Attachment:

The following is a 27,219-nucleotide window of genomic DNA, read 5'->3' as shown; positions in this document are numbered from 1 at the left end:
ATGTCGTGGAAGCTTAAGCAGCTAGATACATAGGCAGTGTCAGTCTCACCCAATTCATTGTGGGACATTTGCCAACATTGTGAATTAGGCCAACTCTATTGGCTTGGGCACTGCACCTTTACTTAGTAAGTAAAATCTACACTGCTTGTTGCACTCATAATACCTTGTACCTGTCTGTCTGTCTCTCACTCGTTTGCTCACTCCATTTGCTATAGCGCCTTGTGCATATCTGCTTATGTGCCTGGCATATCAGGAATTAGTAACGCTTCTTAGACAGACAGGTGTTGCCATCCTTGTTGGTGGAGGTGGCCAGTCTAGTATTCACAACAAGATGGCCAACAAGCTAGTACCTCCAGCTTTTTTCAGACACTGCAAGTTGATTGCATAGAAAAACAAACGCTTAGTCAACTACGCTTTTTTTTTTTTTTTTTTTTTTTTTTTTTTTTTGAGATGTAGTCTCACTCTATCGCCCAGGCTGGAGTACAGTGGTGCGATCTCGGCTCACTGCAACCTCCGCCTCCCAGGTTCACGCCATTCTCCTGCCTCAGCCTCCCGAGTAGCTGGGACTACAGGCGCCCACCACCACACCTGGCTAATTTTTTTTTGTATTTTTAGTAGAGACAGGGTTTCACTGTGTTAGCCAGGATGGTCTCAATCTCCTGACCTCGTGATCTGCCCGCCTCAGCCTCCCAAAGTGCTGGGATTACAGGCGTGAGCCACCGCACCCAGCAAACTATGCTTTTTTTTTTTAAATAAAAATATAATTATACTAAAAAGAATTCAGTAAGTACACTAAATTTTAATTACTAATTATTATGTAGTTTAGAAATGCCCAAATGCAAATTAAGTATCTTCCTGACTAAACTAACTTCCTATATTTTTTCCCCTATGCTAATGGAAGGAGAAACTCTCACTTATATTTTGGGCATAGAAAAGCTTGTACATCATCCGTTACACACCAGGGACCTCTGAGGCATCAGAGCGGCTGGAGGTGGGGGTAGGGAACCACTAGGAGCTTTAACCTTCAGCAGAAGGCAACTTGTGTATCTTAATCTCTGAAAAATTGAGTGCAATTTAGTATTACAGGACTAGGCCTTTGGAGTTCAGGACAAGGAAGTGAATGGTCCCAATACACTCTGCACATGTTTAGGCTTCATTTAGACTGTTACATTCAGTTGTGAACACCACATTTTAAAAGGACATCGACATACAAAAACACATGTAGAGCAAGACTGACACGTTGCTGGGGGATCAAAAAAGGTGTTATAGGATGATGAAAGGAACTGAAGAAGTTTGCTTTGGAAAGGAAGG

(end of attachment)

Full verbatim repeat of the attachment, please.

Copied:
The following is a 27,219-nucleotide window of genomic DNA, read 5'->3' as shown; positions in this document are numbered from 1 at the left end:
ATGTCGTGGAAGCTTAAGCAGCTAGATACATAGGCAGTGTCAGTCTCACCCAATTCATTGTGGGACATTTGCCAACATTGTGAATTAGGCCAACTCTATTGGCTTGGGCACTGCACCTTTACTTAGTAAGTAAAATCTACACTGCTTGTTGCACTCATAATACCTTGTACCTGTCTGTCTGTCTCTCACTCGTTTGCTCACTCCATTTGCTATAGCGCCTTGTGCATATCTGCTTATGTGCCTGGCATATCAGGAATTAGTAACGCTTCTTAGACAGACAGGTGTTGCCATCCTTGTTGGTGGAGGTGGCCAGTCTAGTATTCACAACAAGATGGCCAACAAGCTAGTACCTCCAGCTTTTTTCAGACACTGCAAGTTGATTGCATAGAAAAACAAACGCTTAGTCAACTACGCTTTTTTTTTTTTTTTTTTTTTTTTTTTTTTTTTGAGATGTAGTCTCACTCTATCGCCCAGGCTGGAGTACAGTGGTGCGATCTCGGCTCACTGCAACCTCCGCCTCCCAGGTTCACGCCATTCTCCTGCCTCAGCCTCCCGAGTAGCTGGGACTACAGGCGCCCACCACCACACCTGGCTAATTTTTTTTTGTATTTTTAGTAGAGACAGGGTTTCACTGTGTTAGCCAGGATGGTCTCAATCTCCTGACCTCGTGATCTGCCCGCCTCAGCCTCCCAAAGTGCTGGGATTACAGGCGTGAGCCACCGCACCCAGCAAACTATGCTTTTTTTTTTTAAATAAAAATATAATTATACTAAAAAGAATTCAGTAAGTACACTAAATTTTAATTACTAATTATTATGTAGTTTAGAAATGCCCAAATGCAAATTAAGTATCTTCCTGACTAAACTAACTTCCTATATTTTTTCCCCTATGCTAATGGAAGGAGAAACTCTCACTTATATTTTGGGCATAGAAAAGCTTGTACATCATCCGTTACACACCAGGGACCTCTGAGGCATCAGAGCGGCTGGAGGTGGGGGTAGGGAACCACTAGGAGCTTTAACCTTCAGCAGAAGGCAACTTGTGTATCTTAATCTCTGAAAAATTGAGTGCAATTTAGTATTACAGGACTAGGCCTTTGGAGTTCAGGACAAGGAAGTGAATGGTCCCAATACACTCTGCACATGTTTAGGCTTCATTTAGACTGTTACATTCAGTTGTGAACACCACATTTTAAAAGGACATCGACATACAAAAACACATGTAGAGCAAGACTGACACGTTGCTGGGGGATCAAAAAAGGTGTTATAGGATGATGAAAGGAACTGAAGAAGTTTGCTTTGGAAAGGAAGG